Wataru couldn’t be more ordinary. He’s an average student who lives a normal life with his mom and dad. His favorite things are playing video games and crushing on his classmate Kaori. All of that changes, though, when he meets a mysterious transfer student, Asikawa, who turns out to be much more than he seems.

I wasn’t holding my breath that I’d like this title. It’s a manga based on a novel that has also been an anime and a series of video games. To me that seemed like too many revisions and I was concerned that the story wouldn’t hold together well. Luckily I was soon drawn into Wataru’s world, or worlds, and found myself reluctant to leave. The main reason behind this reluctance is the empathy that Miyabe generates for her characters. Wataru is especially appealing, if simply for his ordinariness. I liked that his life, both in the real world and in the magical realm, wasn’t as perfect as it seemed at first glance. In fact that was the case with several of the characters and it gave depth to the story by adding to the characters’ motivations. She also has a talent for switching between reality and fantasy, action and pathos, humor and seriousness which helps make her story both more interesting and more believable.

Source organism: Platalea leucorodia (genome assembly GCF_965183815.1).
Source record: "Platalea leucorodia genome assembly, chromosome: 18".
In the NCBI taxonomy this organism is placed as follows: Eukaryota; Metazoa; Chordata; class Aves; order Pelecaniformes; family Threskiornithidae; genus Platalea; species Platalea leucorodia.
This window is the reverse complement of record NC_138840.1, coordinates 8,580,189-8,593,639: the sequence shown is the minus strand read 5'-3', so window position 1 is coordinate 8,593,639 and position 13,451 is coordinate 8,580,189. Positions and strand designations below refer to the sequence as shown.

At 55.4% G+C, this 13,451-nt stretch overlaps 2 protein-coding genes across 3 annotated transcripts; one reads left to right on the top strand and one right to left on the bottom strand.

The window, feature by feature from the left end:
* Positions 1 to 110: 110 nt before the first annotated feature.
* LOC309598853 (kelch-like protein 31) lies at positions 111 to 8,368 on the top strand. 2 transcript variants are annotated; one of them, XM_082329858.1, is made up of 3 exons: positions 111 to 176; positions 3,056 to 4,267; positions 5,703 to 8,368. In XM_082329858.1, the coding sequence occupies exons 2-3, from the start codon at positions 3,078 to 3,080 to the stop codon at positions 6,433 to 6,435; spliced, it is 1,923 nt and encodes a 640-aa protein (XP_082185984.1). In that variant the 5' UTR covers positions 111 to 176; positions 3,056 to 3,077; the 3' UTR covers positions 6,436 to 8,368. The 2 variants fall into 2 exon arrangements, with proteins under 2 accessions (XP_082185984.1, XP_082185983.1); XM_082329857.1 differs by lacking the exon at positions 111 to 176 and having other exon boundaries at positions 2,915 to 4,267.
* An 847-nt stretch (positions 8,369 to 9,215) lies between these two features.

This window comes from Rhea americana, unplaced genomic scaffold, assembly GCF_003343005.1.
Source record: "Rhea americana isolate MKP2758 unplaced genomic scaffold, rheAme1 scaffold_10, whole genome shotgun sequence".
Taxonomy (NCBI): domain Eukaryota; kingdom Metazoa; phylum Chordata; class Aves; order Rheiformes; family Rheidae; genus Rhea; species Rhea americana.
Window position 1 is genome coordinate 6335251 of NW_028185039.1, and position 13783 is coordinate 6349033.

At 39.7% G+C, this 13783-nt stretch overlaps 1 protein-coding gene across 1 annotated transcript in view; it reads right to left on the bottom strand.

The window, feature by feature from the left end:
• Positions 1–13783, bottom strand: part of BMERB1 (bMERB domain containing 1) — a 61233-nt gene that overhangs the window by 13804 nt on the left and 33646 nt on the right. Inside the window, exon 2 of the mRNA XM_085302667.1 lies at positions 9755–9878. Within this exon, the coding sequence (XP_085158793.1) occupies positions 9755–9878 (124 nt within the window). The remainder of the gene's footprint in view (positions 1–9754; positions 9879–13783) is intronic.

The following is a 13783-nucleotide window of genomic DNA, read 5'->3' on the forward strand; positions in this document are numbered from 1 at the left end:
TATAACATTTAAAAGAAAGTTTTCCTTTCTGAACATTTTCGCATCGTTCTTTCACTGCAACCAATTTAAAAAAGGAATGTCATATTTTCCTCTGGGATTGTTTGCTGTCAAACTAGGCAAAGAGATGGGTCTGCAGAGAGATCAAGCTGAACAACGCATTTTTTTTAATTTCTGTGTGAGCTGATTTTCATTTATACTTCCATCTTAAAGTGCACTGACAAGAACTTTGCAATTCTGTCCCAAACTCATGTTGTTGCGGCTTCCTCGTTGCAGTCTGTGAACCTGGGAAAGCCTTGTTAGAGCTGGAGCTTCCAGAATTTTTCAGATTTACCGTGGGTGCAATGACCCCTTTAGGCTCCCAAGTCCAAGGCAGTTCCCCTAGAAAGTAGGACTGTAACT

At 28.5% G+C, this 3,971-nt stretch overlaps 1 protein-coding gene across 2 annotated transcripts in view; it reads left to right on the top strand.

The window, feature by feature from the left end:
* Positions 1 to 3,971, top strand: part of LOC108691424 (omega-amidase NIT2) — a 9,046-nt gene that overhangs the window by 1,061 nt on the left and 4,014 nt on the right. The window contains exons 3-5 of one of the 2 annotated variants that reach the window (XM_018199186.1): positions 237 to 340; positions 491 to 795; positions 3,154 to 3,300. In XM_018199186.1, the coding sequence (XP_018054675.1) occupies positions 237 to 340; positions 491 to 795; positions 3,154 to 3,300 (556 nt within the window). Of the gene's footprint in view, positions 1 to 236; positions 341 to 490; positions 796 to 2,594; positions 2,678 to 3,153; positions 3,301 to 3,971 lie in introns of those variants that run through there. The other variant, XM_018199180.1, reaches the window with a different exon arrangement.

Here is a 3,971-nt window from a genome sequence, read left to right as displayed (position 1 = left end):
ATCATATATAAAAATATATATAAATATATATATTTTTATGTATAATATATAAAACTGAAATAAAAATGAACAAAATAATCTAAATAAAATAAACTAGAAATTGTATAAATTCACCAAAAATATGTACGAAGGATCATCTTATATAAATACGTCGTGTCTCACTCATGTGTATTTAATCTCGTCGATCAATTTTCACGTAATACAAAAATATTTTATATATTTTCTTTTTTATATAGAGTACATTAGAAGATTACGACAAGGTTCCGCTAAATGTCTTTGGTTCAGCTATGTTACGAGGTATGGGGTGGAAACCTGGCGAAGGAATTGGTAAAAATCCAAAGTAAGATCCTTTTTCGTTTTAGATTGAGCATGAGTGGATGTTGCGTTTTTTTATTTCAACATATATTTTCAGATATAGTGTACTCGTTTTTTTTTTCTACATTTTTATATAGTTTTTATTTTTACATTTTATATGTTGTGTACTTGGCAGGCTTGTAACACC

Ono’s art is a nice compliment to the writing. The characters are drawn in a shonen action style, stockier and more muscular. Their faces are round, but still match their ages, especially in the teenagers. The fight scenes are also fairly well-drawn, though sometimes not as clear as they could be. Panel layouts are mostly square or rectangular, but they are clear and easy to follow. The sound effects are untranslated which sometimes confuses the action. There is a good amount of violence, especially in the fight scenes and in the back stories of some characters, which earns this its older teen (16+) rating. This nice combination of action, fantasy, and drama will leave readers ready for the next volume.

Brave Story, vol. 1
Story by Miyuki Miyabe, Art by Yoichiro Ono
ISBN: 978-1-4278-0489-1
TokyoPop, 2007

  • Snow

    Past Reviewer

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